Beside these so called "bright dips" there is another class of dips that are handled in the same way, but give a slightly different result. These are called "satin dips." They are very similar to the bright dips, but in addition.they give the work a slightly granulated effect that is known as satin finish. This satin finish may also be obtained by the use of a satin finish wire brush on a lathe revolving at high speed. Some of the acid satin finish dips are are as follows:
No. 1. Hydrofluoric acid, 1 pint, Water, 3 pints.
No. 2. Hydrofluoric acid, 2 pints, Nitric acid, 1 pint, Muriatic acid, one-half pint, Water, 5 pints.
No. 3. Hydrofluoric acid, 1 pint, Nitric acid, one half pint, Water, 5 pints.
No. 4. Hydrochloric acid, 1 pint, Sulphuric acid, 6 pints, Water, 6 pints.
Immerse the brass in the solution for about 1/2 hour. THE ORMOLU DIP
There is still one other acid dip that is very useful when finishing art metalwork, the "ormolu dip." This dip gives to brass a golden yellow color, and is commonly used on commercial goods to imitate gold finishes. It is prepared as follows:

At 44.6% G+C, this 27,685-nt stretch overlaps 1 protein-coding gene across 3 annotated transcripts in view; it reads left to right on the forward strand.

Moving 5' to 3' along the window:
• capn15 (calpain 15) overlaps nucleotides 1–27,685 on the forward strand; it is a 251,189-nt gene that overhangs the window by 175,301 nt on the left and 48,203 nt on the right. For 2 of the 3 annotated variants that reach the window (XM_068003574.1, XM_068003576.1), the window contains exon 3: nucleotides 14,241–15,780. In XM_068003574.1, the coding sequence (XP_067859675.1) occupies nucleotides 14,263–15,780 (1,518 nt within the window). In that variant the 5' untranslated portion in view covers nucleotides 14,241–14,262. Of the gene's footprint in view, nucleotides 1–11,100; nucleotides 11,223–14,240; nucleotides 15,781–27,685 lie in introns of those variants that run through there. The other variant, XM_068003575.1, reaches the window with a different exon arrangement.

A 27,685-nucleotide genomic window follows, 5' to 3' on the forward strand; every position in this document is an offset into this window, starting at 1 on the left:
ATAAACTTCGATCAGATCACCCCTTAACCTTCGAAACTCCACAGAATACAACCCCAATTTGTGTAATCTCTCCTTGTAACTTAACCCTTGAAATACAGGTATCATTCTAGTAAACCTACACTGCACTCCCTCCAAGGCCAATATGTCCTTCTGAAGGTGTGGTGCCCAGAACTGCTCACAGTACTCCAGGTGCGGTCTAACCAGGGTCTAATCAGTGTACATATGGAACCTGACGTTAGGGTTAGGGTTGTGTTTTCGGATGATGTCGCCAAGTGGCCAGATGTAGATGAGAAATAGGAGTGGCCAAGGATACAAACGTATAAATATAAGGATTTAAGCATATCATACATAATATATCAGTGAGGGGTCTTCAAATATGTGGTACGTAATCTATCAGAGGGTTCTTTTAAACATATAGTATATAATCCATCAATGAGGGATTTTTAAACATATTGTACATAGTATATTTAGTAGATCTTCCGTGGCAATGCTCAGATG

No. 1. Nitric acid, 2 pints,
Hydrofluoric acid, 2 pints,
Zinc scraps, 2 ounces. No. 2. Sulphuric acid, 2 quarts,
Water, one-fourth pint,
Nitre, 3 pounds,
Add slowly to above solution
Muriatic acid, 1 quart.
As hydrofluoric acid will dissolve glass or crockery, any solution that has hydrofluoric acid in it should be kept in a jar that has been painted thoroly on the inside with Sapolin or asphaltum varnish.
After any one of the preceding bright satin or ormolu dips has been used on art metalwork, the work should be immediately dried and lacquered by dipping in banana oil, or it should be warmed and coated with a thin coating of Johnson's black furniture wax, and then lightly polished with a soft cloth when it is cold.